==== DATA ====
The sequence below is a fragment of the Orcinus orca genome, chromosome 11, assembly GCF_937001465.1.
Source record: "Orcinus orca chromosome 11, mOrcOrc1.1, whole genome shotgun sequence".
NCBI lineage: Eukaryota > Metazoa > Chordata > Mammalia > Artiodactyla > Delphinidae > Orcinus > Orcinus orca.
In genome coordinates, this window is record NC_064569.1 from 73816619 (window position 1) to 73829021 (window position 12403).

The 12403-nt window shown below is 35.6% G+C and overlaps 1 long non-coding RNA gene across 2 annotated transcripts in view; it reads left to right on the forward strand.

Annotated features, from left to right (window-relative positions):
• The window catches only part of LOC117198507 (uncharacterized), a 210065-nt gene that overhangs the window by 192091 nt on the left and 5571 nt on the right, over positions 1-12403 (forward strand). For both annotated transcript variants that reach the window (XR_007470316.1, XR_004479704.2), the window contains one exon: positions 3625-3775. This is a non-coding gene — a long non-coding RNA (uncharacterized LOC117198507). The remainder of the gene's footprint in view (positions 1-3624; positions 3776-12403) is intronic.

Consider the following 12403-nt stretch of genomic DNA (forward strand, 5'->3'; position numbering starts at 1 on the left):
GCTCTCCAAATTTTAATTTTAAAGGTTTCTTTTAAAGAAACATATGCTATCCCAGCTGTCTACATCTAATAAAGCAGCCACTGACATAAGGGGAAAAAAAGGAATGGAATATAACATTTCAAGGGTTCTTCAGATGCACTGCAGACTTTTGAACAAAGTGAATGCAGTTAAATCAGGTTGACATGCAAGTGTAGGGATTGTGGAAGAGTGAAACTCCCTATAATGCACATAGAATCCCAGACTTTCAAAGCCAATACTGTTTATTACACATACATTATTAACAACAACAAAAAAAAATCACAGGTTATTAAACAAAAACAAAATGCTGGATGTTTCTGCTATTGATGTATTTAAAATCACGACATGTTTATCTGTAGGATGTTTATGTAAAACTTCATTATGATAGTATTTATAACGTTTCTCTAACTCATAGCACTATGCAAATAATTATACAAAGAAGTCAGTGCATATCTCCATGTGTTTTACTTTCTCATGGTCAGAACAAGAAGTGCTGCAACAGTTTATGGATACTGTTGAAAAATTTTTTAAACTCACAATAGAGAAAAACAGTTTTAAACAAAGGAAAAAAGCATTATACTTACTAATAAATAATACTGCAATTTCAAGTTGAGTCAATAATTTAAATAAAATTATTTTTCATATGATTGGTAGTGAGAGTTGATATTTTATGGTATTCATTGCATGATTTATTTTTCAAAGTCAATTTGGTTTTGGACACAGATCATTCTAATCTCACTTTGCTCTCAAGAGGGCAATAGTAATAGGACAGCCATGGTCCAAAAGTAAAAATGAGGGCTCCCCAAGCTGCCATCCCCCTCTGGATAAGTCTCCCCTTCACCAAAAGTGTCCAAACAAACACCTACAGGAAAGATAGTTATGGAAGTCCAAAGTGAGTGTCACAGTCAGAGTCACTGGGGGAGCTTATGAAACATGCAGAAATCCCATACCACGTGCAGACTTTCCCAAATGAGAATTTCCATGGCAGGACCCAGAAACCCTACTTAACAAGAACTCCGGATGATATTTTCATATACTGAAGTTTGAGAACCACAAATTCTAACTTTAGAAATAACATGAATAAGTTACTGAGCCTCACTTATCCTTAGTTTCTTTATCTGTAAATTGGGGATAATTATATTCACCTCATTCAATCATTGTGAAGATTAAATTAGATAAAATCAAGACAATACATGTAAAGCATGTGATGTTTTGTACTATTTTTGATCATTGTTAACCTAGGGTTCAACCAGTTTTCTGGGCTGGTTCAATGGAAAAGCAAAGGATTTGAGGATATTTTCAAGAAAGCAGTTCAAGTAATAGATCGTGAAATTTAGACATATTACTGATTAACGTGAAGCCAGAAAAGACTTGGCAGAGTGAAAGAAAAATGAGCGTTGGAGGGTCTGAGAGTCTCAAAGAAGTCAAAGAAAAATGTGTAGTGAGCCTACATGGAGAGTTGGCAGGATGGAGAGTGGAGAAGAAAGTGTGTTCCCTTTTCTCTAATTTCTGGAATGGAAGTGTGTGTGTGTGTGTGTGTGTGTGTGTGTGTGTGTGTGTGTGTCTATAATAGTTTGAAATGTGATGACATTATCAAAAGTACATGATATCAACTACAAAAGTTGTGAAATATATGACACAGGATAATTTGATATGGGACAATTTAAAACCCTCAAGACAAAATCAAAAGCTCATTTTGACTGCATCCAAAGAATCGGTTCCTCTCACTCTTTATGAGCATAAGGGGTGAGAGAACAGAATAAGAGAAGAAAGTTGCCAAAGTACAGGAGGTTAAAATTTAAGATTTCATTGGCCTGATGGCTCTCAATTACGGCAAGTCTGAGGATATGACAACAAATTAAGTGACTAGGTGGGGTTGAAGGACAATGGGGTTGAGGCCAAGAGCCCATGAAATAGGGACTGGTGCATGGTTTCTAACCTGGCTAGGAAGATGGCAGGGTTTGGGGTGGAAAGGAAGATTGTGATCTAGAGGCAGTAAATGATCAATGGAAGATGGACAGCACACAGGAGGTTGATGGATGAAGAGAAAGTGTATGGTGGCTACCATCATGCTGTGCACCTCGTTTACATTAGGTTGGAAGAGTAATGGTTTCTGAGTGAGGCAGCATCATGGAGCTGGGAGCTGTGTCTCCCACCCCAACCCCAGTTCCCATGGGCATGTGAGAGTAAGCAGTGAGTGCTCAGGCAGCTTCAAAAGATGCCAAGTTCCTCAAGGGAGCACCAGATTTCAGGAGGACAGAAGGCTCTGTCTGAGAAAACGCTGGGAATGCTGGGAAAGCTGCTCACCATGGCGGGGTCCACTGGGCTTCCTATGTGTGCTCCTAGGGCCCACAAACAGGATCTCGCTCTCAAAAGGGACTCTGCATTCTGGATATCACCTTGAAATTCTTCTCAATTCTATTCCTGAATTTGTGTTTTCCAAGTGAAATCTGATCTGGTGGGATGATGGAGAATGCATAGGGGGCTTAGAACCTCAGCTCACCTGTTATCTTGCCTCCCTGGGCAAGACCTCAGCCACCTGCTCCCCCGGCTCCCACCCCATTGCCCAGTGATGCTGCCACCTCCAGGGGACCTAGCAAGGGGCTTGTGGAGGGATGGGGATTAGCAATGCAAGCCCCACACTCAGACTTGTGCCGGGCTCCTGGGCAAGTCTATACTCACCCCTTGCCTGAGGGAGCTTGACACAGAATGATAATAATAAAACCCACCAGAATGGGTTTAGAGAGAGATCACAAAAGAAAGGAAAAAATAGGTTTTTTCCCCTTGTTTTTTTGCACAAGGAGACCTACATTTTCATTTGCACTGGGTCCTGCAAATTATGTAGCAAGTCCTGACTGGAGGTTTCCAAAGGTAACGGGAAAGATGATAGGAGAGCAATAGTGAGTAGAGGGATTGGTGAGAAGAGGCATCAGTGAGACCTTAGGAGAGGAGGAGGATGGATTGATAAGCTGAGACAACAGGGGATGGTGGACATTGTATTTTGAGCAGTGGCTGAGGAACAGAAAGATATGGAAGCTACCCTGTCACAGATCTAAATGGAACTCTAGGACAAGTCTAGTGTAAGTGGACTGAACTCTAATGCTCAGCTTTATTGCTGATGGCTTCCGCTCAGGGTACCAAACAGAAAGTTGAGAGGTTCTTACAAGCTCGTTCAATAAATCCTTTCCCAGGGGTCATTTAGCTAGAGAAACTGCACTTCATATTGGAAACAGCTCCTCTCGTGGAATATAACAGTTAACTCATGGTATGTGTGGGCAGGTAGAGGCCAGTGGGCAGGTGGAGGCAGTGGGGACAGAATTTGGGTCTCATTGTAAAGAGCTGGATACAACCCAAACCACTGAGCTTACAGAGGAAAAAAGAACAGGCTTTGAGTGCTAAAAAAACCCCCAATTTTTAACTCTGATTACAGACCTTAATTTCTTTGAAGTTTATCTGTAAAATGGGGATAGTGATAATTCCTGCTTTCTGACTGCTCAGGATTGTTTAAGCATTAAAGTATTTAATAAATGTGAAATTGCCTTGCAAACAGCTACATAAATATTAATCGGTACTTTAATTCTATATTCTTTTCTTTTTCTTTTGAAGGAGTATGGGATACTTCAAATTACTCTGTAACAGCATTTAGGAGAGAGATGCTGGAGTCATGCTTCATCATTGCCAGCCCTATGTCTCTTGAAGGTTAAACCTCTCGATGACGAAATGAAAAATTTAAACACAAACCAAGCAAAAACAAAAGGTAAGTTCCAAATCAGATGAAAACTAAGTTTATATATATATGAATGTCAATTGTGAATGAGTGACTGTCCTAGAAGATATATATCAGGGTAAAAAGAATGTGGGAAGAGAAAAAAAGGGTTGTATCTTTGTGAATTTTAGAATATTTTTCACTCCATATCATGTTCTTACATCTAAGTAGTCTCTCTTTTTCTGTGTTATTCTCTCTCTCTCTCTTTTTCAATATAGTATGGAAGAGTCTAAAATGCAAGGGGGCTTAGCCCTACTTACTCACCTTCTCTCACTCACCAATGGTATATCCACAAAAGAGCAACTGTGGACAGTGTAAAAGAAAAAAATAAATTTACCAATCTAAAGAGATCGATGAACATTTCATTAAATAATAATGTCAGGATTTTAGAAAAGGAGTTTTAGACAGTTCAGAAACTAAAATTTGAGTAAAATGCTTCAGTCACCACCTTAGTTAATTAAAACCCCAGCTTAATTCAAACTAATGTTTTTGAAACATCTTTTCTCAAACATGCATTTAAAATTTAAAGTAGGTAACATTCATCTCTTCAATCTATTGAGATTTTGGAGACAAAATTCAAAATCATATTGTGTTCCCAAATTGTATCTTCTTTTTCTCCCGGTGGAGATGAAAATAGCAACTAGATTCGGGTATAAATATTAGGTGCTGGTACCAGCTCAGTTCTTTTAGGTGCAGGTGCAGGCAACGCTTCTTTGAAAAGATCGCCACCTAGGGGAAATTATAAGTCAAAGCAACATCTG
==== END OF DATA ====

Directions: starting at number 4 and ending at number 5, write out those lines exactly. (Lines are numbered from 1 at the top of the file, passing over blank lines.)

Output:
In genome coordinates, this window is record NC_064569.1 from 73816619 (window position 1) to 73829021 (window position 12403).

The 12403-nt window shown below is 35.6% G+C and overlaps 1 long non-coding RNA gene across 2 annotated transcripts in view; it reads left to right on the forward strand.